One of the perks of having a book blog is that publishers and authors actually give you copies of books - often with quite overwhelming generosity. I am sorry to be slow about blogging recent additions to my bookshelves and plan to do better. Meanwhile, here are some new reads from Marshall Cavendish, well deserving of your attention :
Chaizani's book - intriguingly called From Out-Er Space - is a collection of well-observed and amusing short pieces by a young woman who lives in Kelantan and hates to be conventional. It's a very chatty enjoyable read. (Note to self, try to get her down to KL for Readings.)
Julian C.H. Lee is an Economic and Social Research Council fellow in the Department of Anthropology at the University of Kent, who also lectures at Monash University, Malaysia. His new book The Malaysian Way of Life is a collection of articles on Malaysian culture and politics by a whole range of thought-provoking and entertaining writers, many of them scholars and researchers themselves. Some of the subjects covered include Malaysian food; the Malaysia boleh syndrome; secularism, religion and mysticism in the Malay world; mosque design in Malaysia and Indonesia; Malaysia's own brand of multiculturalism; and Malay language cinema. I think this is a must-read for anyone interested in the country and I can't wait to read it.
Cons, Fools and Friends : 25 Years of Travelling the World records New Zealand photojournalist Peter Anderson's adventures travelling the world. He visits pretty much every corner of the globe in these anecdotes. Among the stories about Malaysia - a taxi driver who didn't want to turn on his windscreen wipers in a rainstorm because he didn't like the noise they made; and an account of a visit to meet a headhunter in Borneo.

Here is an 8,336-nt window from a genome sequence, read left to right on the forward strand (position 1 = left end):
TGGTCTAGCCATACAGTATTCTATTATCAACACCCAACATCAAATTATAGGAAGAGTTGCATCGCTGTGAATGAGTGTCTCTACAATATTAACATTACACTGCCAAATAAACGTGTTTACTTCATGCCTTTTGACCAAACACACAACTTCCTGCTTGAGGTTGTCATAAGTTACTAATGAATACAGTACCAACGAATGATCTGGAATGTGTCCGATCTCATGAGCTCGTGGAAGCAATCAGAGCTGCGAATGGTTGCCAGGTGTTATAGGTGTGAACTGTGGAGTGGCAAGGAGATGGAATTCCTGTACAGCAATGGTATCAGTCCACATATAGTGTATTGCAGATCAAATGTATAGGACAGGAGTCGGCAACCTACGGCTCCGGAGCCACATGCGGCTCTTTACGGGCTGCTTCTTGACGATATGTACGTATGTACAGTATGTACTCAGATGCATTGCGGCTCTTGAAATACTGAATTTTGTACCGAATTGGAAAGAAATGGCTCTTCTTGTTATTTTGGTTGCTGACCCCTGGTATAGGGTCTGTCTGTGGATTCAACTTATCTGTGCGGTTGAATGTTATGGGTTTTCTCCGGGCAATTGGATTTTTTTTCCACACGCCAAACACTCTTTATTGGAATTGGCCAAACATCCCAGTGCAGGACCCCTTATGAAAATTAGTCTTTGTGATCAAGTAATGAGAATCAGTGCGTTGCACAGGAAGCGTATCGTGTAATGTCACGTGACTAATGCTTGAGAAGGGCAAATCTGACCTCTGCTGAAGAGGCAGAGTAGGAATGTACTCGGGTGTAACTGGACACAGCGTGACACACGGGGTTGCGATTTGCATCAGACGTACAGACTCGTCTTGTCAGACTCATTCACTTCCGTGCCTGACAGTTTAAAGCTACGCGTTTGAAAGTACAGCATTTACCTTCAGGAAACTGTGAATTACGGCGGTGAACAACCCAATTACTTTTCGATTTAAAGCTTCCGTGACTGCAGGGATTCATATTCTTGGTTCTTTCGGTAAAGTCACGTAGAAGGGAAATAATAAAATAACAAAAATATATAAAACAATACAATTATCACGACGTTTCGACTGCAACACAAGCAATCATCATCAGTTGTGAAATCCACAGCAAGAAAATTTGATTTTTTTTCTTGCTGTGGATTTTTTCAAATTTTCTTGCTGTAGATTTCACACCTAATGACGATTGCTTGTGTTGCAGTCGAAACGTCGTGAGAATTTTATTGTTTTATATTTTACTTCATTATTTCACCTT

This is a perfect book for armchair travellers, but how sad it is that there are so few photos. (To make up for it, do go look at his Flikr photostream.) The author was interviewed in the NST by Suzanne Pillay.
Journalism in Good Faith : Issues and Practices in Religion Reporting by Eric G. Loo and Mustafa K. Anuar is a very useful handbook for journalists and faith-based organisations. It addresses the question of how journalists ethically cover issues of faith when they are trained to report verifiable facts, and looks at how the divide between and withing faith-groups can be bridged.
Lydia Teh also has a new book out called Stretching Your Dollars and $ense which offers 300 money-saving tips. Very good for those who are short of pennies, and thought-provoking for the wasteful rest of us.
Another practical guide, and one that has stood the test of time, is Lee Chew Kang's Grow your Own Vegetables. The book has now been updated and has colour pictures. But I wonder why no mention is made of growing vegetables hydroponically? I will anyway pass on the book to the gardener in the house who is planning to dig up the lawn to plant cabbages.
With so many good books on the market it continues to baffle me why Marshall Cavendish just do not get information about all their books up online. There is no publicity material to link to in most cases. There are no pictures of any of the book covers of the latest crop - and this is most annoying for a blogger and for someone who catalogues their books on LibraryThing. (I've made it a point to say this every time I meet my friends from the publishers at functions, and several times on this blog!)
Moral of story? I can't say strongly enough to local authors to make the effort to put up your own web page or blog, create a fan page on Facebook, and sign up for Twitter. If you don't make the effort to create your own publicity, probably no-one will.